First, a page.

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San Marcos Unified launches mental health program for students

Today is World Mental Health Day, and the San Marcos Unified School District took the opportunity to announce their new approach to addressing mental health needs for their youth. KPBS North County reporter Tania Thorne tells us about the district's new program.

"Let's Face it Together," is the name of a new mental health program San Marcos students will have access to.

Mission Hills High School student Irene Irvin said she was in a bad mental state when she moved to San Marcos.

"I couldn't be here, standing here ... without you guys. And just to know that you guys really care .... makes a big difference and impact," Irvin said. "I do hope that the ‘Lets Face it Together' program has millions of impacts out there for other students who need to hear the story and face all these mental health problems." 


"I was worried about being neglected — being rejected. Not being able to fit in like the rest of the students were. But one day something changed … and ... that was the amazing Mission Hills grizzlies on our campus and the 'Lets Face it (Together) Program,'" Irvin said.

She commended the counselors and adults on her campus who helped pull her out of a dark spot. All are a part of the program.

"We've always had counselors, we've always had social workers, we've always had folks on campus that cared," said Christi Frias, the director of student services for the district. "But this was really going to draw attention to the fact that mental health is everybody's business. Everybody’s been impacted by the pandemic — nobody was left unscathed."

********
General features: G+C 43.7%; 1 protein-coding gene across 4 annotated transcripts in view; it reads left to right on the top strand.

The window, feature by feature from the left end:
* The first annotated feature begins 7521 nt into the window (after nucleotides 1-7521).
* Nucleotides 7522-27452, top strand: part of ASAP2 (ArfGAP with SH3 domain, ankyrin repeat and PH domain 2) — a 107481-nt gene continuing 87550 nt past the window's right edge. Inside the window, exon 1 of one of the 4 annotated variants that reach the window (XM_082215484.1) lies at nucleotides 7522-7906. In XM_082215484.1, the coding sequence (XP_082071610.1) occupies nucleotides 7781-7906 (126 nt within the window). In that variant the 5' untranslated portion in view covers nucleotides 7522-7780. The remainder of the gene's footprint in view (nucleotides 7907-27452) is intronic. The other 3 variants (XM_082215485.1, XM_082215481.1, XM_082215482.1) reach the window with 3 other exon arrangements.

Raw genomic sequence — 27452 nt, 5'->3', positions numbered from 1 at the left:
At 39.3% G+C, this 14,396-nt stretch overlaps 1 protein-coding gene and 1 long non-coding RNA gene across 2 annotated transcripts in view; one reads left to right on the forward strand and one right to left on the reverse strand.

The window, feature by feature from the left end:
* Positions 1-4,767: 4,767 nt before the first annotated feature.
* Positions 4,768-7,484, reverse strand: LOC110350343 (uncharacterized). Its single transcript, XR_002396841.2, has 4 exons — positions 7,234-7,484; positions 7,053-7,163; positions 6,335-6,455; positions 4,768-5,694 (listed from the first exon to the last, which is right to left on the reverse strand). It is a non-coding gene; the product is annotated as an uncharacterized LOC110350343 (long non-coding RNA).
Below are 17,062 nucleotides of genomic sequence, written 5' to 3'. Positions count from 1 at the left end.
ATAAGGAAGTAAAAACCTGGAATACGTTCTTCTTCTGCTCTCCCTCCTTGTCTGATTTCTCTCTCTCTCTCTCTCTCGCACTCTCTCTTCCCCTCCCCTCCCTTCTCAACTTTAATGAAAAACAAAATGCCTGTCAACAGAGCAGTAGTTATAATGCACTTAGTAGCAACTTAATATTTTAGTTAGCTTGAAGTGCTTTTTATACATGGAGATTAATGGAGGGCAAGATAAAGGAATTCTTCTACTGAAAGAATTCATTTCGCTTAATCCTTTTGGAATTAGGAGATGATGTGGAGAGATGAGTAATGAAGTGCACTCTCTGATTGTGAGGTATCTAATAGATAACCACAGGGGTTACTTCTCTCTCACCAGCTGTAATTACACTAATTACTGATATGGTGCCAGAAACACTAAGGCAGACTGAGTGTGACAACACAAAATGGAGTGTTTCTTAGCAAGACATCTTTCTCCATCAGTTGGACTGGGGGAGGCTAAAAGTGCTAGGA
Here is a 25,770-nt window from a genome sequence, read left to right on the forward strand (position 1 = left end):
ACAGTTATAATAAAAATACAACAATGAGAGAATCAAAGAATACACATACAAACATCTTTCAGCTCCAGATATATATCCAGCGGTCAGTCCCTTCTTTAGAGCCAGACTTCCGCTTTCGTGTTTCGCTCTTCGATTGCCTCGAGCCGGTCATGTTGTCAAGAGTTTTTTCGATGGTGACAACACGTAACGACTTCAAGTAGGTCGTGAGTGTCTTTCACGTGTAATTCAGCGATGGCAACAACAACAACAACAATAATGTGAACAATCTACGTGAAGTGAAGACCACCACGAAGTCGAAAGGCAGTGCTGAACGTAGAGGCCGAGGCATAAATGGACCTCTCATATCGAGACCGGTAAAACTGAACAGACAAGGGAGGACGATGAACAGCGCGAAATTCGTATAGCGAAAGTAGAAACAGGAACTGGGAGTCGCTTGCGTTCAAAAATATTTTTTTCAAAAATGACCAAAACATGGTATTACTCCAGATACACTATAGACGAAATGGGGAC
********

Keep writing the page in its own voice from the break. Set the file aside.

She said part of the campaign is an effort at de-stigmatizing mental health care.

"While pre-pandemic people might’ve thought, 'Oh mental health ... counseling ... that's weird.' There's nobody that can say they didn't have some impact after being home," Frias said. "So, this was the way to do that in a positive way. It's not looked down on, there's no shame with it. We're here for you." 


Colorful posters and signs throughout the campus encouraged students to reach out if they needed mental health help.

Students can access help by texting a number that will respond with confidential resources.

There is also a wellness team that addresses more severe cases and goes on to address mental health needs in the student's home.

A $2 million grant from the city of San Marcos helped roll out the two-year program.

But Frias said it's something they planned on keeping and funding because the investment was saving student lives.

"We have saved lives," she said. "And we can say that confidently. And it's almost on a weekly basis where we are having students coming forward that maybe previously wouldn't have had the support ... and now they're getting it."    

San Marcos students can text 741-741 if they or a friend are looking for mental health support.

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